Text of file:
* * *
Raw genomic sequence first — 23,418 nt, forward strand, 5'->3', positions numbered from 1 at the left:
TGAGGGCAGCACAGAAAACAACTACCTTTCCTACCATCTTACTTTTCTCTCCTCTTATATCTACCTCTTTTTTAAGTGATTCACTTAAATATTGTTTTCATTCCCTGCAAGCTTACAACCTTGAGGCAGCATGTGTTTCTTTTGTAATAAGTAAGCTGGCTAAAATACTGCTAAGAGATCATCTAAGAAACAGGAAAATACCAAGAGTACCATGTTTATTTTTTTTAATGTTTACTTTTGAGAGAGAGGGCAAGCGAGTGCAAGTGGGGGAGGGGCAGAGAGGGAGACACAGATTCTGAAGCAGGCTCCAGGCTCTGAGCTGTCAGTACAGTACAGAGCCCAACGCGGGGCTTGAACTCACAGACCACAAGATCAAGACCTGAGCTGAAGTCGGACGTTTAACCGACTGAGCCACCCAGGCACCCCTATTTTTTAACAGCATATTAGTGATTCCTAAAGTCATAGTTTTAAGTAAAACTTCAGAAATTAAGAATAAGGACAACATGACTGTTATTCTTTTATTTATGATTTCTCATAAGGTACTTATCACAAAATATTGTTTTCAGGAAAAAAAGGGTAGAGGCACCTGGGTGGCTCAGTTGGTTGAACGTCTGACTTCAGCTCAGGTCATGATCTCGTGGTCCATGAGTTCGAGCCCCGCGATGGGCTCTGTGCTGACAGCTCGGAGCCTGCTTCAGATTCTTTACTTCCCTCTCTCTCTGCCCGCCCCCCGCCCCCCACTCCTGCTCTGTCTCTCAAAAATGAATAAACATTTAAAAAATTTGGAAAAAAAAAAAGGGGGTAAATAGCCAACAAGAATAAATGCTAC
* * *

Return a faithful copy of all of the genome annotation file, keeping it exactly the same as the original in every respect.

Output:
Raw genomic sequence first — 23,418 nt, forward strand, 5'->3', positions numbered from 1 at the left:
TGAGGGCAGCACAGAAAACAACTACCTTTCCTACCATCTTACTTTTCTCTCCTCTTATATCTACCTCTTTTTTAAGTGATTCACTTAAATATTGTTTTCATTCCCTGCAAGCTTACAACCTTGAGGCAGCATGTGTTTCTTTTGTAATAAGTAAGCTGGCTAAAATACTGCTAAGAGATCATCTAAGAAACAGGAAAATACCAAGAGTACCATGTTTATTTTTTTTAATGTTTACTTTTGAGAGAGAGGGCAAGCGAGTGCAAGTGGGGGAGGGGCAGAGAGGGAGACACAGATTCTGAAGCAGGCTCCAGGCTCTGAGCTGTCAGTACAGTACAGAGCCCAACGCGGGGCTTGAACTCACAGACCACAAGATCAAGACCTGAGCTGAAGTCGGACGTTTAACCGACTGAGCCACCCAGGCACCCCTATTTTTTAACAGCATATTAGTGATTCCTAAAGTCATAGTTTTAAGTAAAACTTCAGAAATTAAGAATAAGGACAACATGACTGTTATTCTTTTATTTATGATTTCTCATAAGGTACTTATCACAAAATATTGTTTTCAGGAAAAAAAGGGTAGAGGCACCTGGGTGGCTCAGTTGGTTGAACGTCTGACTTCAGCTCAGGTCATGATCTCGTGGTCCATGAGTTCGAGCCCCGCGATGGGCTCTGTGCTGACAGCTCGGAGCCTGCTTCAGATTCTTTACTTCCCTCTCTCTCTGCCCGCCCCCCGCCCCCCACTCCTGCTCTGTCTCTCAAAAATGAATAAACATTTAAAAAATTTGGAAAAAAAAAAAGGGGGTAAATAGCCAACAAGAATAAATGCTAC